Trafford Design Code

Street design

Public realm

Street types

Streets and Public Realm

Public Realm


Public realm is defined as the space between buildings which is freely and publicly accessible to all, it is the place where people should come together. It should connect people with each other and their environment. The public realm should be designed to meet the necessary demands of our lives whilst creating joy, delight and meaning through facilitating social interaction and cohesion.


The length of time an individual or a group spend in a place and how they use it can be directly linked to the quality of the environment they encounter. Successfully designed public spaces create safer and more attractive places for people to live, visit or invest in, bringing vitality to our places.

Features of public realm design

  • Ensure spaces have good natural surveillance and are well-lit with lighting designs that consider the pedestrian experience.
  • Spaces should be legible and free of visual clutter, providing consistent materials, wayfinding and signage to aid accessibility
  • Design spaces to provide opportunities to bring people together, promote sociability, well-being and a sense of community
  • Deliver spaces that incorporate high quality hard and soft landscaping
  • Provide adequate space for play, recreation, activities and events
  • Incorporate multifunctional street furniture and avoid street clutter
  • Introduce SuDS wherever possible


Safety and Security


Streets must be safe and well overlooked through a combination of movement methods, lighting and active land uses.

Principles of a safe public realm

Overlooking windows

Active ground floors

Building entrances from street

Complete lighting coverage

Principles of a well-lit public realm

Floor level down lighters

Shared street lights

Pedestrian light poles

Overhead lights


Hostile vehicle mitigation



Wayfinding and legibility


Built examples

Example of creating a clutter free pedestrian environment


Street furniture



Public art



Desire lines






Principles of an accessible public realm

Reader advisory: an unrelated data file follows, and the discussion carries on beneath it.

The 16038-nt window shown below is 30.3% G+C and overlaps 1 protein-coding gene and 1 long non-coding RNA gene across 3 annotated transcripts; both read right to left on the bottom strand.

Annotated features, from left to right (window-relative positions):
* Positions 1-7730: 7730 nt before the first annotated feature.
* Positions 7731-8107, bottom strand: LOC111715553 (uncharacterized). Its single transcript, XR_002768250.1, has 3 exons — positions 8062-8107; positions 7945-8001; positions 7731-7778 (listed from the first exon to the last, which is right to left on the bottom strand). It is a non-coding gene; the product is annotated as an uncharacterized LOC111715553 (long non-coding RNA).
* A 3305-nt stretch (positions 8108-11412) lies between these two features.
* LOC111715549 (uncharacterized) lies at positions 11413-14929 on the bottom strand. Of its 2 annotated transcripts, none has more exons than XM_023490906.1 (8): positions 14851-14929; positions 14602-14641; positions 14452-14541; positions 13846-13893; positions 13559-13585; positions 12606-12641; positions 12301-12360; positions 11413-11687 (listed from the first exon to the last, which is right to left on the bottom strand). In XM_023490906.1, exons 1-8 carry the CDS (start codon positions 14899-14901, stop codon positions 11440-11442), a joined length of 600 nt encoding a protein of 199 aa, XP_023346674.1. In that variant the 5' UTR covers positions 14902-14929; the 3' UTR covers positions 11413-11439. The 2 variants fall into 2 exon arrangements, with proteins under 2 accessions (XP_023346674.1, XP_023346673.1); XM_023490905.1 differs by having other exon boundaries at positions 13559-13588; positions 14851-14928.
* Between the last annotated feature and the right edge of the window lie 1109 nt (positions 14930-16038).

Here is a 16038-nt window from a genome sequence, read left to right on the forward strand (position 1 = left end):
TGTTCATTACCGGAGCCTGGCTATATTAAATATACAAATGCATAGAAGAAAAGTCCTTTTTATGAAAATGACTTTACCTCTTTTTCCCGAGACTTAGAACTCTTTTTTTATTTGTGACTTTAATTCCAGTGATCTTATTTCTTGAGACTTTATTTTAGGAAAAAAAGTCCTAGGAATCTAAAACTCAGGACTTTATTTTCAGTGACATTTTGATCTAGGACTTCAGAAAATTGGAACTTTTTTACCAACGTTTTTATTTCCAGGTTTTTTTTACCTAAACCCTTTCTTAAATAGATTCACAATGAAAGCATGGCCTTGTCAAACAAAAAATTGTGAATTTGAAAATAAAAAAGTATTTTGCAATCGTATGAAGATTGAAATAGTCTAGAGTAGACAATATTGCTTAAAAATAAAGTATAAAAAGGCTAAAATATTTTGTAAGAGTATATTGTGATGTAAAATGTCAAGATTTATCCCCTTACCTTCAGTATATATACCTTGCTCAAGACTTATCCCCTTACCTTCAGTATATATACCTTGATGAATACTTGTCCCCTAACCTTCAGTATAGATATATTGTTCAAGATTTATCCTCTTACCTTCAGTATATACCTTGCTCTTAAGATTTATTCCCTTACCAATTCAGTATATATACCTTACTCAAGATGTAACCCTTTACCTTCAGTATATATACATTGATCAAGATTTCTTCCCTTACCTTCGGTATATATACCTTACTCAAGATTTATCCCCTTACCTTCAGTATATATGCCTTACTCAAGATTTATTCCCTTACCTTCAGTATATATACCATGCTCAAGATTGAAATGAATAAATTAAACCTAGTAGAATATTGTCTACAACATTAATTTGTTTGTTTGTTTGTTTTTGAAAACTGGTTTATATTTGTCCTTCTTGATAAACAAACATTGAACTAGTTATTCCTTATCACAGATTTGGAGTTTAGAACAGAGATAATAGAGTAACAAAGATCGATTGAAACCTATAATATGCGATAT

Guidance and regulations change. Refer to building regulations for full latest guidance

Footway width

It has a surface width of at least 2m. Where space does not permit, a surface width of 1.8m or 1.5m with passing places may be acceptable.

Free from obstruction

Is free from obstructions that further reduce the surface width of the footway

Height Obstructions

It is free of obstructions to a height of 2.1m.


Surface materials

Its surface is firm, durable and slip resistant, with undulations not exceeding 3mm under a 1m straight edge for formless material.


Joints between paving units

Difference in level at joints between paving units. Joints filled flush: 5mm max wide; recessed: max 5mm deep and 10mm wide; unfilled: max 5mm wide.


Different surface materials

Where there are different materials along the access route, they have similar frictional characteristics.

Forward slope

The gradient along its length is either no steeper than 1:60 along its whole length, or less steep than 1:20 with level landings introduced for each 500mm rise of the access.

Cross-fall slope

Cross-fall gradient of all paths no steeper than 1:40.


Play and recreation


Public realm case studies

Altrincham Town Centre

by Planit IE and Civic Engineers for Trafford Council The use of consistent and high quality materials harmonise the public realmThis is the space between

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Bonn Square, Oxford

Bonn Square, Oxford by Graham Massie In retaining that which is essential and of historic value, and by folding a taut sandstone surface over its

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Wellington Place, Leeds

Wellington Place, Leeds by DLG, Arup, Feilden Clegg Bradley Studios Architects (FCBS), Carey Jones and Gillespies, Martha Schwartz (Landscape) Wellington Place marks an important part

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Permeable paving options